Monthly Archives: March 2018

What Brown (UPS) Did For Us

You’ve seen their vehicles. You’ve seen their planes. And more than likely you’ve utilized their package delivery service, or at least been the recipient of a package delivered by the guys dressed in brown. Have you ever wondered how that package you received made it from where it was shipped to your doorstep? Maybe it’s the analytical and logistical part of me, but I surely have wondered. So, when the opportunity arose to be part of a tour we seized the opportunity. AirlineGuy Darin, and our friend Deon, made our way to Louisville recently to take in the technological wonder that is the UPS Worldport: the largest automated package handling facility in the world.

After touring the SDF Control Tower (thanks to our friend and colleague Tom Rainey) we made our way across the street to the UPS Flight Training Center where we were graciously met by UPS employee Jay R. Lillie. Not only did Jay R get us signed in and settled, it turned out he would also be our tour guide. Before the presentation began we also met UPS’s Dorsey Demaster, Air Traffic Manager; and Jim Mayer, Public Relations Manager.

After a brief video presentation, the floor was opened to Q&A. The first question came from me: “Where and how did UPS get its start?” Jay R asked the room if anyone knew the answer and surprisingly, none of the invited guests knew. Jay R informed us that UPS began in Seattle in 1907 primarily as a bike messenger and delivery company (American Messenger Company). After a few more questions we boarded a small bus, taken a short distance to a security checkpoint where everyone was scanned, re-boarded the bus, and driven across the tarmac.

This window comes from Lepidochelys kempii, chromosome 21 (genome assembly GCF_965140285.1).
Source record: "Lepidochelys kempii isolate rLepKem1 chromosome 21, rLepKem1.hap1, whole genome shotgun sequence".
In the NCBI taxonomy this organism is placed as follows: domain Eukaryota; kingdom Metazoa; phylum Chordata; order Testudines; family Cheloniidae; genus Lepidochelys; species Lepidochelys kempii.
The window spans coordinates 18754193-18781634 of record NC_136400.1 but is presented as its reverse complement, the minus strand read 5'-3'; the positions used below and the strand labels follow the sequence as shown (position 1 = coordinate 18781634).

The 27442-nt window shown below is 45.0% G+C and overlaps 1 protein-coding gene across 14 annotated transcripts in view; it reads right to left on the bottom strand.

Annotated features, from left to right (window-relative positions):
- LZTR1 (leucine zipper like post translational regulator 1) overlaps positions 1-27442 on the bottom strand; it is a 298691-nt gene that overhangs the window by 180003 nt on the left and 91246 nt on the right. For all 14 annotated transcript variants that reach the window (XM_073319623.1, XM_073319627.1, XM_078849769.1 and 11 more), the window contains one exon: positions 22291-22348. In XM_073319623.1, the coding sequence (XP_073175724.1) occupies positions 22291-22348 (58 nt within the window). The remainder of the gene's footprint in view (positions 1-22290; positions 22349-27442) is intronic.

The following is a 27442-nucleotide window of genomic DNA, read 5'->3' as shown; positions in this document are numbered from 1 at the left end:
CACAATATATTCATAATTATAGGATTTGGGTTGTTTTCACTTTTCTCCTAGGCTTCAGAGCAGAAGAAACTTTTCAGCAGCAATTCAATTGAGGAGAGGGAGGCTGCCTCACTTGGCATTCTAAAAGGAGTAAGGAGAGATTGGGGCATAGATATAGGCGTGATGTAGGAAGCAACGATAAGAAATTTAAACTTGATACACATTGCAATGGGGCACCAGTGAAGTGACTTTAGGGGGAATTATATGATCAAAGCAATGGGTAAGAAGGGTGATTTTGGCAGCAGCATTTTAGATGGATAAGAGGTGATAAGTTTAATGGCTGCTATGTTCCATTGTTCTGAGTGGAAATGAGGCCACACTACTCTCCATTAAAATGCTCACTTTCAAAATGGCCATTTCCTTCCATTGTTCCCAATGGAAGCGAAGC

Nose to nose with the Queen of the Skies.

We saw up close and personal many of the aircraft types in the UPS Airlines fleet. B747-400s, A300, B757s, B767s lined the tarmac. On our drive we also noticed three brand new 747-8Fs and multiple MD-11s were remote parked for loading and unloading.UPS Airlines consists of 240 aircraft that serve over 200 countries and territories worldwide. The number of aircraft will reach 241 by end of March as more 747-8Fs come on line

As we continued our drive, the ramp areas were fairly quiet. I had expected a more frenetic pace. The workload at The Worldport is divided into two shifts: “2nd Day”, and “Next Day.” 2nd Day shift includes the morning/day shift. During this timeframe approx 3500 employees are on the property. During the busiest shift, Next Day, the employee count almost doubles to 6500 employees. It is during the Next Day shift that this place really comes to life. Have heard operations during this shift are something to behold.

AirlineGuys – Sylvester and Darin

The bus was parked and we made our way to a second floor observation area. There, we watched a B757 be readied for dispatch. Because it was cold that morning, the deicing operations were also in effect. The observation area gave us a bird’s eye view of a small area of The Worldport. This B757 occupied 1 of 125 ramp parking positions.

N420UP being readied for departure.

Deicing operation in effect.